For as long as we loved the automobile, there is a place for us.
That place is called the Lambda Car Club International.
What the Lambda Car Club International does is to connect its members across the USA and internationally for their love of the automobile. There are 32 active regions across this country, with over 1,800 members. LCCI states that you do not need to own a car to become a member, but to have a love for the automobile and be social with other LGBT people that also share the same love for them.
The club began in 1981 when an enthusiast named John Ball placed an ad in Hemmings Motor News asking to see if there are other LGBT enthusiasts out there. The aim was to set up a meet in Hershey, Pennsylvania for these enthusiasts. What began as the “The Gay Old Car Owners Society” would soon evolve into the Lambda Car Club.
It grew organically through the Northeastern USA, expanding eventually out to Indiana, Chicago, and Detroit soon after. By the 1990s, LCCI grew further west and south and was incorporated into a non-profit organization.
The organization’s main national meet, the Grand Invitational, was first held in New Hope, Pennsylvania in either 1986 or 1987. It would be held in various locations from 1990 when the Grand Invitational was held in Detroit. This year’s meet was in Nashville back in May. Next year’s Grand Invitational will be held in Cumberland, Maryland in June.
To find out how LCCI is doing these days, I reached out to the organization’s national president Jeff Tarr. He was proud to say that the club is “doing well” and is “strong” with “high” regional engagement.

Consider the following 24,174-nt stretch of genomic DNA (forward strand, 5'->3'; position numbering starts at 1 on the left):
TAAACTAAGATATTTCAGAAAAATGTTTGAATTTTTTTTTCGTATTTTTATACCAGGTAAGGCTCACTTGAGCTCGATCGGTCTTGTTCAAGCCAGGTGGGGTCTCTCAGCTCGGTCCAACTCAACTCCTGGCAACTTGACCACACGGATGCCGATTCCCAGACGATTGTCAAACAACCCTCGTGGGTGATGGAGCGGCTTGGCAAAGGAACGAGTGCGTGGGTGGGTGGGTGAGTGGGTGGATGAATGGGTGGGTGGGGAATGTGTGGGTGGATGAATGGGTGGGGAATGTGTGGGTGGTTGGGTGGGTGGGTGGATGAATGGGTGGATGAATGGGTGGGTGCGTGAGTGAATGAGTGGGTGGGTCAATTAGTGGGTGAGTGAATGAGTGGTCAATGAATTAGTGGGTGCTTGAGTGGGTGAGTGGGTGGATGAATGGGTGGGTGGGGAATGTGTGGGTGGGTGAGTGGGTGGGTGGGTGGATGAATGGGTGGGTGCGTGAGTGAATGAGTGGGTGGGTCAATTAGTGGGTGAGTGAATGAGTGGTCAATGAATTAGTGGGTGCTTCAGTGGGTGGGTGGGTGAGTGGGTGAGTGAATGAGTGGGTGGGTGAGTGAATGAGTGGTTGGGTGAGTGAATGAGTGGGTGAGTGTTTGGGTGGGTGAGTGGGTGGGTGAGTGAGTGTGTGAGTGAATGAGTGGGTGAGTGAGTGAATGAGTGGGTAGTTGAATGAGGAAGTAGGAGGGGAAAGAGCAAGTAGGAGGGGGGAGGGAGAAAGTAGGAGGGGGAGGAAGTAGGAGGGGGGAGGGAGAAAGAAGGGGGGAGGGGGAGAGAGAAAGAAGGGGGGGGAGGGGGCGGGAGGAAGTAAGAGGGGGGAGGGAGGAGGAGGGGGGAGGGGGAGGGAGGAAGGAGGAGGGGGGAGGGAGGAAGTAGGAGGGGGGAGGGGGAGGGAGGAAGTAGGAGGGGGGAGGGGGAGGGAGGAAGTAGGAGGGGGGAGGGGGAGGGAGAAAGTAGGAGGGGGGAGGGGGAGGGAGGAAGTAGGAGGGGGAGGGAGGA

“The camaraderie of fellow gay individuals and their passion for anything relating to cars and trucks (including die-cast collectibles and sales/promotional literature and related car ephemera) is of great interest and benefit to just about all of us,” said Tarr. “So many friendships are made regionally, nationally and internationally amongst members.”
However, one of the challenges for LCCI is a common reality among many groups of its kind – the generational gap. Tarr explains that he sees LCCI “growing as more Baby Boomers retire and finally get to own that special vintage car and get it ‘out’ on the open road! But this also leads to challenges to recruit younger generations of enthusiasts to the club.”
To address this issue, Tarr said that the national board is “always considering options to make the club attractive to new members.” Plus, Tarr hopes that the regions “also retain current members, try to reconnect with past members and seek ways to make the club interesting to younger recruits. Keep an open mind to the cars and interests of what may attract younger people to your region and our club!”
“We also must consider diversity, not alone in ethnicities, but also in gender identification,” said Tarr. This, in the reflection of the want of inclusion from all corners of the LGBT community.
With challenges from social media-based groups and other local enthusiast communities, LCCI continues to be a beacon for the LGBT automotive enthusiast. The club has annual fees for both national and regional membership, which are quite affordable. National individual memberships start at $31.00 a year, with additional dues for associate members along with regional dues that vary between the 32 regions – one of them could be is near you.
For more information about the club and its activities – or to become a member – log on to the Lambda Car Club International website.
This is one channel to fulfill your love of the automobile within our community – no matter who you are and what you drive.